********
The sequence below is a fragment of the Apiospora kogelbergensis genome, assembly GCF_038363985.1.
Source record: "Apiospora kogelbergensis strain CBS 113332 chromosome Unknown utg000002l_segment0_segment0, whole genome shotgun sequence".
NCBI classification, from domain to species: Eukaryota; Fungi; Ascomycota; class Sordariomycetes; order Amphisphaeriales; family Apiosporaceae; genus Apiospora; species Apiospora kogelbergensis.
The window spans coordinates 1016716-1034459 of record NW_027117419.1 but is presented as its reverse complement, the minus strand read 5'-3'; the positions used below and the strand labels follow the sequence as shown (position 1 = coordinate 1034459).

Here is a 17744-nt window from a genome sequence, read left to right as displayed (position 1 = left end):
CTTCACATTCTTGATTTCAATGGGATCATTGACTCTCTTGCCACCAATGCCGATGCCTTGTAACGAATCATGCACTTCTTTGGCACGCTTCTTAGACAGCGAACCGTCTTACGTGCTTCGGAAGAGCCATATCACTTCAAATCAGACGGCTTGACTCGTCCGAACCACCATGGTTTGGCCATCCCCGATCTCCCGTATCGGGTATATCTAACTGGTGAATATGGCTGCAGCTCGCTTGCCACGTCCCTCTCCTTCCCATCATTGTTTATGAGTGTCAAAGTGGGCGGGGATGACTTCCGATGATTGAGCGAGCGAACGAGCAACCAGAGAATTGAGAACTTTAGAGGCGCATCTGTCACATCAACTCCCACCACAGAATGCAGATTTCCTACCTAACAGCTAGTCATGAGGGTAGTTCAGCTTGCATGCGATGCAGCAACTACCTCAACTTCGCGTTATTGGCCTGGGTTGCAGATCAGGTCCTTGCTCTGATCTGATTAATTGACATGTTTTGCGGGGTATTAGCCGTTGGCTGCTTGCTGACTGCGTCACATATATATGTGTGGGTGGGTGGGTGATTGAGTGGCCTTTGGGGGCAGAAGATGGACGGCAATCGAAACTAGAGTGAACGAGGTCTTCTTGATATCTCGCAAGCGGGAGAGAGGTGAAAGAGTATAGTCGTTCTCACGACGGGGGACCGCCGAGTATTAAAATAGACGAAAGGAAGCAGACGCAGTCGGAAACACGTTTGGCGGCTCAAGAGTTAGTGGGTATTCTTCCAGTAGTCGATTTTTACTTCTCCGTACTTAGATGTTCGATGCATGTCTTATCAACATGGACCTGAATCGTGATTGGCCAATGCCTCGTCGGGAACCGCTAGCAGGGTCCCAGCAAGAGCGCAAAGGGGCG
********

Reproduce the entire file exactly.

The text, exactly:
The sequence below is a fragment of the Apiospora kogelbergensis genome, assembly GCF_038363985.1.
Source record: "Apiospora kogelbergensis strain CBS 113332 chromosome Unknown utg000002l_segment0_segment0, whole genome shotgun sequence".
NCBI classification, from domain to species: Eukaryota; Fungi; Ascomycota; class Sordariomycetes; order Amphisphaeriales; family Apiosporaceae; genus Apiospora; species Apiospora kogelbergensis.
The window spans coordinates 1016716-1034459 of record NW_027117419.1 but is presented as its reverse complement, the minus strand read 5'-3'; the positions used below and the strand labels follow the sequence as shown (position 1 = coordinate 1034459).

Here is a 17744-nt window from a genome sequence, read left to right as displayed (position 1 = left end):
CTTCACATTCTTGATTTCAATGGGATCATTGACTCTCTTGCCACCAATGCCGATGCCTTGTAACGAATCATGCACTTCTTTGGCACGCTTCTTAGACAGCGAACCGTCTTACGTGCTTCGGAAGAGCCATATCACTTCAAATCAGACGGCTTGACTCGTCCGAACCACCATGGTTTGGCCATCCCCGATCTCCCGTATCGGGTATATCTAACTGGTGAATATGGCTGCAGCTCGCTTGCCACGTCCCTCTCCTTCCCATCATTGTTTATGAGTGTCAAAGTGGGCGGGGATGACTTCCGATGATTGAGCGAGCGAACGAGCAACCAGAGAATTGAGAACTTTAGAGGCGCATCTGTCACATCAACTCCCACCACAGAATGCAGATTTCCTACCTAACAGCTAGTCATGAGGGTAGTTCAGCTTGCATGCGATGCAGCAACTACCTCAACTTCGCGTTATTGGCCTGGGTTGCAGATCAGGTCCTTGCTCTGATCTGATTAATTGACATGTTTTGCGGGGTATTAGCCGTTGGCTGCTTGCTGACTGCGTCACATATATATGTGTGGGTGGGTGGGTGATTGAGTGGCCTTTGGGGGCAGAAGATGGACGGCAATCGAAACTAGAGTGAACGAGGTCTTCTTGATATCTCGCAAGCGGGAGAGAGGTGAAAGAGTATAGTCGTTCTCACGACGGGGGACCGCCGAGTATTAAAATAGACGAAAGGAAGCAGACGCAGTCGGAAACACGTTTGGCGGCTCAAGAGTTAGTGGGTATTCTTCCAGTAGTCGATTTTTACTTCTCCGTACTTAGATGTTCGATGCATGTCTTATCAACATGGACCTGAATCGTGATTGGCCAATGCCTCGTCGGGAACCGCTAGCAGGGTCCCAGCAAGAGCGCAAAGGGGCG